Film - David Brent: Life on the Road

Marc Nash recently watched the Ricky Gervais mockumentary David Brent: Life on the Road, out on DVD this week. Here, he shares ten reasons why you REALLY shouldn't do the same...


David Brent: Life on the Road sees the highly anticipated big screen debut of one of comedy’s best-loved characters, David Brent (Ricky Gervais). The film catches up with Brent twelve years on from the BBC mockumentary ‘The Office’ to find he is now a travelling salesman with Lavichem, a cleaning and ladies’ personal hygiene products company. However, he hasn’t given up on his dream of rock stardom and is about to embark on a self-financed UK tour with his band, ‘Foregone Conclusion’. Assembling a group of session musicians who are just in it for the money, and talented rapper Dom (Ben Bailey Smith) in an attempt to gain street cred, Brent cashes in his pensions and takes unpaid leave in a bid to turn his dream into reality. Get ready to join David Brent on the road as he takes one last shot at fame and fortune.

and TEN REASONS to avoid watching it...

1) The Office and the David Brent character retired from our TV screens on a high. Bringing him back however many years on could only lessen his reputation.

2) The difference between a weekly episode on TV and everything being squeezed into 90 minutes of celluloid, means you don’t have the same time to move and grow with the characters. Their little emotional shifts and developments are less subtle in the film. Well, actually, there aren’t any. No one in the band likes Brent, then they all suddenly do by the end. Oh yes, the TV series just about managed to rein in the sentimentality (unlike, say, the Royal Family) but the movie lamentably fails to do so.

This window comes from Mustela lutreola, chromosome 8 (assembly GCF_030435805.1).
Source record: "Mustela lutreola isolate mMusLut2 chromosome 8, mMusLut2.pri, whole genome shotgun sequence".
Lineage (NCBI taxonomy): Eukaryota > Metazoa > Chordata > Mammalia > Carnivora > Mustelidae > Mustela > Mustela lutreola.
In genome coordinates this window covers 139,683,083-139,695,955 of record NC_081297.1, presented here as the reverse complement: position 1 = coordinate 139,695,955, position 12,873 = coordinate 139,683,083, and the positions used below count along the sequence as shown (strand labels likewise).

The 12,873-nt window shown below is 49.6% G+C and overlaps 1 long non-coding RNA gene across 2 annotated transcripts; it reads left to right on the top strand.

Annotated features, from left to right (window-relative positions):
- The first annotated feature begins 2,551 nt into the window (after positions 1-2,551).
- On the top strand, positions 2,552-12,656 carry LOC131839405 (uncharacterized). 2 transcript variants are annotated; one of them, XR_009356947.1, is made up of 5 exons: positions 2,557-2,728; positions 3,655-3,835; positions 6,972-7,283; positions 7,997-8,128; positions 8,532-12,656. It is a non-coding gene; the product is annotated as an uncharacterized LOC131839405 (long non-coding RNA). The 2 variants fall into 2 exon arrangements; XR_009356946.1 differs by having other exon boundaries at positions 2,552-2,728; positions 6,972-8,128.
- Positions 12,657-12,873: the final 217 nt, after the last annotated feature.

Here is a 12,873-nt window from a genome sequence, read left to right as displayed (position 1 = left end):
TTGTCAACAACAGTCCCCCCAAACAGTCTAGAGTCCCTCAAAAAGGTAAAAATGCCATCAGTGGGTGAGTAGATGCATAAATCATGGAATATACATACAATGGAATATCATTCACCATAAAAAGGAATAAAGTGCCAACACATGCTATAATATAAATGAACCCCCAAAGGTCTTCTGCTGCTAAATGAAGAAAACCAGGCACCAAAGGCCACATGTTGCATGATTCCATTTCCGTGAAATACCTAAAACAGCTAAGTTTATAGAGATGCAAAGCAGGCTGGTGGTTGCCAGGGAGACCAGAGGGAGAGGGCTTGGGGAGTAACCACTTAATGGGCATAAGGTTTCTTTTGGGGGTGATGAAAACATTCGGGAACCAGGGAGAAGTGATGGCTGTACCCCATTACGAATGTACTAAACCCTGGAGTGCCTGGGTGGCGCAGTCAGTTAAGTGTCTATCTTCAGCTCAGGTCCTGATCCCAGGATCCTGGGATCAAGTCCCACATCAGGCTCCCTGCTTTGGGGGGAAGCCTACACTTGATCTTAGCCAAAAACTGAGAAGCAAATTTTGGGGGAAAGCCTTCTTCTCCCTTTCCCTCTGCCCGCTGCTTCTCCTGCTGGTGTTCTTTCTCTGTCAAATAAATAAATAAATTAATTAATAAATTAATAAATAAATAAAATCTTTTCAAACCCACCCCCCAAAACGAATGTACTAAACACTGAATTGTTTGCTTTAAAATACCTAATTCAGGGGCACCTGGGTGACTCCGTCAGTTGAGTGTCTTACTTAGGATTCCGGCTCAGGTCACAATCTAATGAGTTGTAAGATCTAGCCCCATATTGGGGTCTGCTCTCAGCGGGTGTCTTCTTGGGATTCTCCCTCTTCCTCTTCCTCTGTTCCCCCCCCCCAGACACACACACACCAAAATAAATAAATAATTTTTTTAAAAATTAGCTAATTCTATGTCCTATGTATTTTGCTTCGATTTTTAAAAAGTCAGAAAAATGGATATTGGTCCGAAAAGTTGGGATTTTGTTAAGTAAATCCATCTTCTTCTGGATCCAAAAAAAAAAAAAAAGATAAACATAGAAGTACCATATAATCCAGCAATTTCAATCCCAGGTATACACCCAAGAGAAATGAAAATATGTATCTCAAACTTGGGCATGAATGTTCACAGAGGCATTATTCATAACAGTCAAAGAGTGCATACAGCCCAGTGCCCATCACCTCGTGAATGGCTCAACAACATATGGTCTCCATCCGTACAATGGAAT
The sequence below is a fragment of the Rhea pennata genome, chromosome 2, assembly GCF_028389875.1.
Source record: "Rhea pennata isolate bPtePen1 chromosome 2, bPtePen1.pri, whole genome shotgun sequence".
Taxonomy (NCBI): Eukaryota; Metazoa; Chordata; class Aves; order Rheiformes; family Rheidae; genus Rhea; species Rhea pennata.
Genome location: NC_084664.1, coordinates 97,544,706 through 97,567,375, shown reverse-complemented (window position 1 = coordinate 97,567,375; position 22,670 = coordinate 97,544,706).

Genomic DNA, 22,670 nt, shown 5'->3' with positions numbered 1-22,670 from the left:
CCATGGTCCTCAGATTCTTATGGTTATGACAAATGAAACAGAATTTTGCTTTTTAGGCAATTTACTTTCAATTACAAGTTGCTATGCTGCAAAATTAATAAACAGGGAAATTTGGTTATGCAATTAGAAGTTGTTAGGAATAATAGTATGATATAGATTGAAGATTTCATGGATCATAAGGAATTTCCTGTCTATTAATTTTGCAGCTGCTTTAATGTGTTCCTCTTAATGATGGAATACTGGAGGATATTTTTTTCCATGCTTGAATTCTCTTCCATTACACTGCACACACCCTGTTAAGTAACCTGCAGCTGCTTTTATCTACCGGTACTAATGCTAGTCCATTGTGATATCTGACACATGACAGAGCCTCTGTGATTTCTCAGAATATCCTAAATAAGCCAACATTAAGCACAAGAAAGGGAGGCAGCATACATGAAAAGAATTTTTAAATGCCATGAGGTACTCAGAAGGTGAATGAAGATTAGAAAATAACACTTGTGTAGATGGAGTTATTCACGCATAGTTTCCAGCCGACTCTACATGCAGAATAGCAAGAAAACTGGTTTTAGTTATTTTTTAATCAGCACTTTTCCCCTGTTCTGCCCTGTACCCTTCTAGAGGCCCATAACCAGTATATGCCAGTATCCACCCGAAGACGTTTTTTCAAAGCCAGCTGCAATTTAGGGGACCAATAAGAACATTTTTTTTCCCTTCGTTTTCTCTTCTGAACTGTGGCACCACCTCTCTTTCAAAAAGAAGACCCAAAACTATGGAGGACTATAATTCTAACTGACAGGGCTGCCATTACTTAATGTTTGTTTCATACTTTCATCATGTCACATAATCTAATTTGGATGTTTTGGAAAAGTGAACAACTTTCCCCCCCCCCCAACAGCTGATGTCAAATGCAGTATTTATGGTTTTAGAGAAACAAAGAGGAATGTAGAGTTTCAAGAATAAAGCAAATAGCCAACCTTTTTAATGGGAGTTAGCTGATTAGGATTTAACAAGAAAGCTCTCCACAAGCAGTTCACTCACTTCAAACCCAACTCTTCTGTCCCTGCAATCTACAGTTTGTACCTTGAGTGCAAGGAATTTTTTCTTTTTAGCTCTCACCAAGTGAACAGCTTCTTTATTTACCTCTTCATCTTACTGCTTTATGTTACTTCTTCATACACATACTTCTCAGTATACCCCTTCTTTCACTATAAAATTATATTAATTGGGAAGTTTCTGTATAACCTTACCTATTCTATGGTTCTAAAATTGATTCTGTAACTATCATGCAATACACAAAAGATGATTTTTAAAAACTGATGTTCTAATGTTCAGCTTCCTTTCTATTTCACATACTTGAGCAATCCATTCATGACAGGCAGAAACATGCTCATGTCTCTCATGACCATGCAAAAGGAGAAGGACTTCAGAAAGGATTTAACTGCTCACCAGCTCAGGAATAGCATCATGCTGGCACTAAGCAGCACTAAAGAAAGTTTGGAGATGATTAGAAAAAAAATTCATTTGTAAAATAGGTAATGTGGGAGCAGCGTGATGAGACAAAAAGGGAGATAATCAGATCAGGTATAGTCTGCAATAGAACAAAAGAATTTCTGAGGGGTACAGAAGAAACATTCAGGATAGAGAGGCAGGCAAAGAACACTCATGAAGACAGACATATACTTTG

3) On the other hand, the excruciating social interactions here seem totally forced and for (misfiring) comic effect. Expressing your discomfort/humiliation to camera works on a small screen, not so much on the silvered one in your Multiplex.

4) Brent can’t sing. Okay, even if you are daft enough to find that funny first time round, the joke of it cannot hold up beyond the first song. One can’t help but see this as a vanity project for Gervais, maybe he did harbour a secret desire to be a musician and now has the bunce to bring it about. But if that’s meant as layers of comic irony, they all just fell flat and collapsed into one ugly splotch.

5) Trying to embody Brent’s shrunken world view in song is really hard to do. And it fails. The songs are neither big, funny or clever. His localism rhymes ‘Gloucester’ with ‘Costa’ (Coffee) and he has a song about Native Americans. The joke is of course how un-rock-and-roll he is, but it’s not a funny ha-ha joke. It’s just dumb.

6) Brent’s unpleasantness in the TV show was ameliorated through being offset by the real humanity of the supporting cast. Here, right from the off, all involved know he’s a tosspot. His awfulness has nothing to play off, as each vox pop given by a band member says how terrible Brent is and we can but only agree.

7) Like real rock and roll tours that move from tour-bus to hotel to venue to soundcheck to gig, the scenes of the film are equally limited. It gets repetitiously dull very quickly.

8) The unrequited love interest for Brent is so unbelievable and badly written. She must be a masochist and not in the sexual sense, but in the emotionally bereft one, only able to experience an emotion when cracked over her with a sledgehammer.

9) Brent defends Sting as a cool musician. Not funny, even ironically.

10) What the hell is Doc Brown doing in this movie? I know he’s a mate of Gervais’, but here he’s a funnyman forced to play the stooge, a genuine musical talent forced into the backing singer (rapper) role. What a criminal waste.

Avoid this film at all costs. I didn’t laugh once.

Marc Nash is on Twitter as @21stCscribe.

His books are available from Amazon here.
Image - IMDb

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